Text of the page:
Downsizing from a large family home to smaller place may seem like a natural progression as you near retirement age. But consider these factors before you make the big move.

The decision to sell your family home and downsize is not an easy one to make. It seems like you’ve spent your whole life fixing it up and paying property taxes and, before you know it, the reasons for selling outweigh the reasons for keeping your home. It seems like you’ve spent your whole life fixing it up and paying property taxes and, before you know it, the reasons for selling outweigh the reasons for keeping your home.

It could be that your home is now your nest egg, an egg you need to crack to fund your retirement. Or it could be that weeding the grass, shoveling snow and everything else that goes with a large home are now too much. Or that paying for electrical and gas bills on
a four bedroom home doesn’t make sense when it’s just one or two people living there. Or, perhaps you want to cash in and travel, or use the funds to help your children or grandchildren.

Whatever the reason, May Fung, High Net Worth Planner at TD Wealth, says that you have to weigh the reasons and the costs of downsizing to a new home carefully and realistically.

Fung has some experience in this area as she and her husband took the initiative to downsize from their Toronto home to a condo even though both were still working. For her, it was a great experience with a simpler lifestyle but it is not for everyone.

Rising Home Prices

Fortunately or unfortunately, economics is influencing people’s decisions on whether to sell the family home. Prices of homes in Canada’s urban areas, especially in British Columbia and Ontario’s Greater Toronto Area (GTA) have been soaring for a number of years. In the GTA, owners of single family detached houses have seen their home’s value climb on average by 74 per cent over five years.2 Chances are, if you owned a home in the GTA or Greater Vancouver Area (GVA) prior to 2011, you could be sitting on a nice slice of equity. So, should you stay in your home, with the understanding that its value could continue to rise or retreat? Or should sell your home now at a profit and see a secure cash flow?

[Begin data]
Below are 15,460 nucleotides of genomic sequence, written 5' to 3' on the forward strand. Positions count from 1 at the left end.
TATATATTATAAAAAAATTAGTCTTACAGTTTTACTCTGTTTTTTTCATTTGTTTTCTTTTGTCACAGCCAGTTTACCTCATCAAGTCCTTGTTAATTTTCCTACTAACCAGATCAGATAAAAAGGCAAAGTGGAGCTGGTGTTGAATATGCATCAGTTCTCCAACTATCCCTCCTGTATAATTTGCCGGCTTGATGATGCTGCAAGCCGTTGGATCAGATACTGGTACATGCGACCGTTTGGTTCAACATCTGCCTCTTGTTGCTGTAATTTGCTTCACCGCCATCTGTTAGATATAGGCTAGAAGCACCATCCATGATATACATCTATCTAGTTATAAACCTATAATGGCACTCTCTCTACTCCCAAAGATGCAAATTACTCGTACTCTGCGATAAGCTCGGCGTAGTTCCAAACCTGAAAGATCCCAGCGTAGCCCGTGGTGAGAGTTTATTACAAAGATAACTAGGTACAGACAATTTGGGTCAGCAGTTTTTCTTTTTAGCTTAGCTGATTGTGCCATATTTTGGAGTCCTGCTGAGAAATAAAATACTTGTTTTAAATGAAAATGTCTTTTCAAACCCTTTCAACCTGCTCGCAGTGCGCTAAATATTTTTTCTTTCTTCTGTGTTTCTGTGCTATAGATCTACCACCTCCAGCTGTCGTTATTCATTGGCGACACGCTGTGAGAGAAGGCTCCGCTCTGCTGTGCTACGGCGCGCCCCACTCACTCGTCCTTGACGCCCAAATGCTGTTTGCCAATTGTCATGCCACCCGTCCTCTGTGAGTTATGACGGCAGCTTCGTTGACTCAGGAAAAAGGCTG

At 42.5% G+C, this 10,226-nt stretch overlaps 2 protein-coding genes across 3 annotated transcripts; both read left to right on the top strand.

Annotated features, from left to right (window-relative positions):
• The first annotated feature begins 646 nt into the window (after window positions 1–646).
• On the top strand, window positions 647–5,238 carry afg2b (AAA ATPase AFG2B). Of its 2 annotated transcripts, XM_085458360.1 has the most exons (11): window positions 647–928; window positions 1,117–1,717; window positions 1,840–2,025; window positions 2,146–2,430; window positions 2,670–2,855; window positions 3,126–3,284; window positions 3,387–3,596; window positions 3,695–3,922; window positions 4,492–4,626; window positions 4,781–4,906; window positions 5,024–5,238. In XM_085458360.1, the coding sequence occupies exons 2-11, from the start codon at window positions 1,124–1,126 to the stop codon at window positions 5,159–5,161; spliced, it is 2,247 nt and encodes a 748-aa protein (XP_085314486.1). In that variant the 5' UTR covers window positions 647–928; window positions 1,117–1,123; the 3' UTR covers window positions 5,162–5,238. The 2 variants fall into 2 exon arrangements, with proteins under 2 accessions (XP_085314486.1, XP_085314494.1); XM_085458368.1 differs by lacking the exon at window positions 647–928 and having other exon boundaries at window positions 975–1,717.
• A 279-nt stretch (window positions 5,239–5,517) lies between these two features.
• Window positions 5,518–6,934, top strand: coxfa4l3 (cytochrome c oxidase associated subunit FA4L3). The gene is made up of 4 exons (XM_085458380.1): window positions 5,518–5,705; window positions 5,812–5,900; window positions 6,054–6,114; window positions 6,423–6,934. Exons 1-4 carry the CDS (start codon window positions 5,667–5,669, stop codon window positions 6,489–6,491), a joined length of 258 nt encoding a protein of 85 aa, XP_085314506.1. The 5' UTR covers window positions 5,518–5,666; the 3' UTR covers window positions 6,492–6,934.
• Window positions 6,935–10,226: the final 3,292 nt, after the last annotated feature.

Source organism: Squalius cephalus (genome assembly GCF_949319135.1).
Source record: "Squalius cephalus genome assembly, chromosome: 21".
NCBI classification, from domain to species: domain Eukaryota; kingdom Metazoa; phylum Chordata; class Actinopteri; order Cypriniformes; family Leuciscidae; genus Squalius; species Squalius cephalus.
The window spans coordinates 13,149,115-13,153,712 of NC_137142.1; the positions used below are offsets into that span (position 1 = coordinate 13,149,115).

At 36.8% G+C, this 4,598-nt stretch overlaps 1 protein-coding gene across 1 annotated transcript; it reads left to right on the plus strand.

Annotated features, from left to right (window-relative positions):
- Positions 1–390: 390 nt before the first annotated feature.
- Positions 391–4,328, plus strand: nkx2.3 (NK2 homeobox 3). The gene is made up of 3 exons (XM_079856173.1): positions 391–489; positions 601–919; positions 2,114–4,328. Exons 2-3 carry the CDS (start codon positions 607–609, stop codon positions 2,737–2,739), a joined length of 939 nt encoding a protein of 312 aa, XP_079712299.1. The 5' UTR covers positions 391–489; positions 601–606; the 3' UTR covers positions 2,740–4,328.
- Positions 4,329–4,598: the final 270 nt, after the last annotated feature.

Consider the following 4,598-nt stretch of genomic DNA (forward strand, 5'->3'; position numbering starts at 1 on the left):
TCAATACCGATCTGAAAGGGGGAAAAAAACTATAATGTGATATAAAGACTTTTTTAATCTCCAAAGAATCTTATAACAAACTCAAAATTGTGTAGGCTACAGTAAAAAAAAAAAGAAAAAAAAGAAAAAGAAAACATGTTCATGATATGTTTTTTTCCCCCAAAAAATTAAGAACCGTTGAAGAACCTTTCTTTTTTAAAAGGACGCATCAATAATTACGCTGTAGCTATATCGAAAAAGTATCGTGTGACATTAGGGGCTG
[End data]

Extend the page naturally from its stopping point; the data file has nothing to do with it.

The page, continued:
Fung says that while people may be happily looking forward to capitalizing on the steep rise in home prices in parts of Canada, a smaller place in the same city, perhaps in the same area, may still be costly. She also points out that while you may physically downsize to a smaller place, if you live in the higher priced area of urban cities, a nice condo won’t actually be that much less expensive than a detached home. So, if you are calculating on your home producing a nest egg for your retirement, you have to be mindful of what you buy as well as what you are selling, she says.

“Many of my clients think downsizing, even if moving isn’t on the near horizon will be a cash-flow neutral event. If you are living in an expensive neighbourhood and you are staying in an expensive neighbourhood, that’s what will happen,” Fung says.

She Says, “Stay,” He Says, “Go”

“I think it cuts both ways. I have some clients where the husband really wants to leave the home and go to a condo but his wife refuses because she sees the value of a detached home growing faster. She was focusing on the net worth picture. But people have to keep in mind that, sure, real estate looks great, assuming it continues to rise but you have to have cash flow when you retire, especially if you don’t have a pension,” Fung says.

“With the huge increases in home prices, if all your net worth is sitting in your real estate, you need some cash flow to finance your life,” she says.

She also says people may consider a home equity loan to generate some retirement income — based on the value of their house — but she cautions that people shouldn’t take on more debt than is manageable when they no longer have a steady income.

Giving the Next Generation a Helping Hand

The high cost of housing in the GTA and GVA presents difficulties for those who are not on the housing ladder, and may be out of reach of children or even grandchildren of older couples. This means the decision to keep a home or sell can reverberate through more than one generation.

Fung says that buying a home has become so difficult, many people are downsizing and presenting some of the funds to their children so they can afford a down payment for a home.

“I think a lot of parents are realizing their adult kids are not going to be able to afford a down payment just because of the way prices are going,” she says.

Among people planning for retirement, Fung is now seeing an increase in giving large lump-sum gifts to children specifically earmarked to help them get into the housing market.

Empty Nest or Full?

Downsizing could well accomplish the goal of helping your children with expenses, for down payment on a home or even as an early inheritance. But keeping your home because of your kids’ needs is also an option. With an uncertain job market and the unaffordability of buying a new home, boomerang kids are on the rise and many parents see the practicalities of having adult children stay in the nest longer. You may even be part of the sandwich generation where you have adult kids living at home, plus elderly parents who need care.